The metabolism of travel changed more in the last century than in the previous half-millennium, a stunning transformation triggered by American wanderlust. In less than 100 years, the U.S. mass-produced the automobile, invented airplanes, freeways, motels, even sent men to the Moon.
Travel grew ever faster and easier. Above all, it was democratized — enabling millions to explore distant lands, or see their own more fully.
At the start of the 20th century, only people with extensive disposable income and time to spare could enjoy leisure travel. By the century’s end, journeys took hours, not days, and mass travel — especially brief air flights — became the new normal. Along the way, ocean liners broke speed records, aerodynamic trains roared down the tracks, stylish boat-plane clippers evolved into jumbo jets. Whether aboard high-speed locomotives or ships, jets, or Greyhound buses — or when setting their own schedule on the open road — Americans demanded ever greater mobility and wider choice of destinations, thereby setting a new standard for travelers around the world.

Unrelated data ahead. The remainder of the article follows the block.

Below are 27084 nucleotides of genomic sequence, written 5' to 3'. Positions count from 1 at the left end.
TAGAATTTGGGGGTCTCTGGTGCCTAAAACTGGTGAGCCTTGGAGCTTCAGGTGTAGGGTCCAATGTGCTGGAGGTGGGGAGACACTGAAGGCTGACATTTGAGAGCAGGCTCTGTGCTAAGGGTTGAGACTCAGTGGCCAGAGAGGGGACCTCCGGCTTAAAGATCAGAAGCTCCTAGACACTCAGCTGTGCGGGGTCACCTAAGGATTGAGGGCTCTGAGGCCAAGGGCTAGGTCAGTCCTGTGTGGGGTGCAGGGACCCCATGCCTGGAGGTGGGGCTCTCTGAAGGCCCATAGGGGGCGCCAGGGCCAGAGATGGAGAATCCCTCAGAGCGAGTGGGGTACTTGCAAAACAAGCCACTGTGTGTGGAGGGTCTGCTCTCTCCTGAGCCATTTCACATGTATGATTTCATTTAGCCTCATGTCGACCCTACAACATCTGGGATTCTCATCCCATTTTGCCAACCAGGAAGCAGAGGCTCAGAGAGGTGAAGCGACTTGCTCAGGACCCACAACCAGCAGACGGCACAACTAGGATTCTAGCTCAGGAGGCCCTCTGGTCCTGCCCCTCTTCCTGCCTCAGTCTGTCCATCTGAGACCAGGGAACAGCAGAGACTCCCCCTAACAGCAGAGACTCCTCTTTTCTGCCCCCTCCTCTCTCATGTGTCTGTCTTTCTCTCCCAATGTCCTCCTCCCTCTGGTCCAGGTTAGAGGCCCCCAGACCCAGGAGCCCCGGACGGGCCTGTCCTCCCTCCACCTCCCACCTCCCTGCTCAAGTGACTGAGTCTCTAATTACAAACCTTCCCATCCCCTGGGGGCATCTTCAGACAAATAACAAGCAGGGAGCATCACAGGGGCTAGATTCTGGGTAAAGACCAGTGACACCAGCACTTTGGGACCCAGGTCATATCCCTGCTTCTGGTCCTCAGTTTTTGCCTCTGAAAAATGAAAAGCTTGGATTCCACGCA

A lush visual history of international wanderlust, this volume features 400-plus print advertisements from the Jim Heimann Collection, that illustrate the evolution of leisure travel — from domestic to global, exclusive to popular, exotic to standardized — and its crucial role in American culture.
With an introduction, decade-by-decade analysis, and an illustrated timeline, this book highlights the cultural and technological developments that transformed travel from a cushioned journey of the elite into a convenient leisure pastime for the general public. 20th Century Travel
takes us on a grand tour of travel’s golden age.